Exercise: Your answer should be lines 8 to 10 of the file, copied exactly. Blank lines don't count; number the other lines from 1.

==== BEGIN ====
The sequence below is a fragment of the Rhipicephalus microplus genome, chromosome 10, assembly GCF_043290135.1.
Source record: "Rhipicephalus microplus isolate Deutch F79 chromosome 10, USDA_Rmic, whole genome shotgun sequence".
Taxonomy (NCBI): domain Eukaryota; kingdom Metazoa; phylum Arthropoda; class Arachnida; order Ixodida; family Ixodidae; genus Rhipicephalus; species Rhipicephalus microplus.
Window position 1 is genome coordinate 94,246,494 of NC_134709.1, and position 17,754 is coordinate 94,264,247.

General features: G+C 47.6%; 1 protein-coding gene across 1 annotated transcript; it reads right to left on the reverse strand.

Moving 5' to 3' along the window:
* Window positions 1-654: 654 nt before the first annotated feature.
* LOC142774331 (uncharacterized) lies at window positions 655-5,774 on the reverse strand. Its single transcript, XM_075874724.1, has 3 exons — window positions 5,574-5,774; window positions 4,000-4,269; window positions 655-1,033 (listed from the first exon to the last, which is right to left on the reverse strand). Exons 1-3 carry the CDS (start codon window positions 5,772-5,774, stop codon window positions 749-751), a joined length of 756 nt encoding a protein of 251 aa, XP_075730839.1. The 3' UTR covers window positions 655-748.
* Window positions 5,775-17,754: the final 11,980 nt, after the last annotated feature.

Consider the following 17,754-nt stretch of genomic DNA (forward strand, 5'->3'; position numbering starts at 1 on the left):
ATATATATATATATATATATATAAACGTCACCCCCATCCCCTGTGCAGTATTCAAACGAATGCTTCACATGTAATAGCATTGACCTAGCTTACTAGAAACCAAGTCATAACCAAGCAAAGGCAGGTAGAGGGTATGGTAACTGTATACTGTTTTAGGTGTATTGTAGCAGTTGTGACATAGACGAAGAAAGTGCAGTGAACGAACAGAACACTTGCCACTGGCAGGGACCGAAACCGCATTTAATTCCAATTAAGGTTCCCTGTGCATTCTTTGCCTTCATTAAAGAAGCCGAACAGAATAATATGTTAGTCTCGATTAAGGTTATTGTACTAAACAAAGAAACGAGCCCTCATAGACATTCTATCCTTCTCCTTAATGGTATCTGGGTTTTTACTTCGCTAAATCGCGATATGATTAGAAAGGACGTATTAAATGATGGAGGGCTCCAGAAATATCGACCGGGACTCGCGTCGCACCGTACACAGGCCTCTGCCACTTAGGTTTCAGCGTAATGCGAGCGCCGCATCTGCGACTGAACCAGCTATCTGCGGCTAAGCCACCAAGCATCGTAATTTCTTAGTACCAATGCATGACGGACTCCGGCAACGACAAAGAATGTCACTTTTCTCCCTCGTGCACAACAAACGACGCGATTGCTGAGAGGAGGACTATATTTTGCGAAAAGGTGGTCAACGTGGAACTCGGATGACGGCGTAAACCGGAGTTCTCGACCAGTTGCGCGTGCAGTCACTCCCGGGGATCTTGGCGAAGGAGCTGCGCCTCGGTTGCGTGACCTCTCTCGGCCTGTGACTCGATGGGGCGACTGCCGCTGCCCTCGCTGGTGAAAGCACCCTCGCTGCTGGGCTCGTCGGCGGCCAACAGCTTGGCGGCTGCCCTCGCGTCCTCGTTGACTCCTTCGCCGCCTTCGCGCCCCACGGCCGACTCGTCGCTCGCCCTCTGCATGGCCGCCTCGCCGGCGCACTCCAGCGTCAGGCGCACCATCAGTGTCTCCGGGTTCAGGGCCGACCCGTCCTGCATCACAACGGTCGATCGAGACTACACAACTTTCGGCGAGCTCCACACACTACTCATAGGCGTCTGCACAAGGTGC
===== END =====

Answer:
* LOC142774331 (uncharacterized) lies at window positions 655-5,774 on the reverse strand. Its single transcript, XM_075874724.1, has 3 exons — window positions 5,574-5,774; window positions 4,000-4,269; window positions 655-1,033 (listed from the first exon to the last, which is right to left on the reverse strand). Exons 1-3 carry the CDS (start codon window positions 5,772-5,774, stop codon window positions 749-751), a joined length of 756 nt encoding a protein of 251 aa, XP_075730839.1. The 3' UTR covers window positions 655-748.
* Window positions 5,775-17,754: the final 11,980 nt, after the last annotated feature.

Consider the following 17,754-nt stretch of genomic DNA (forward strand, 5'->3'; position numbering starts at 1 on the left):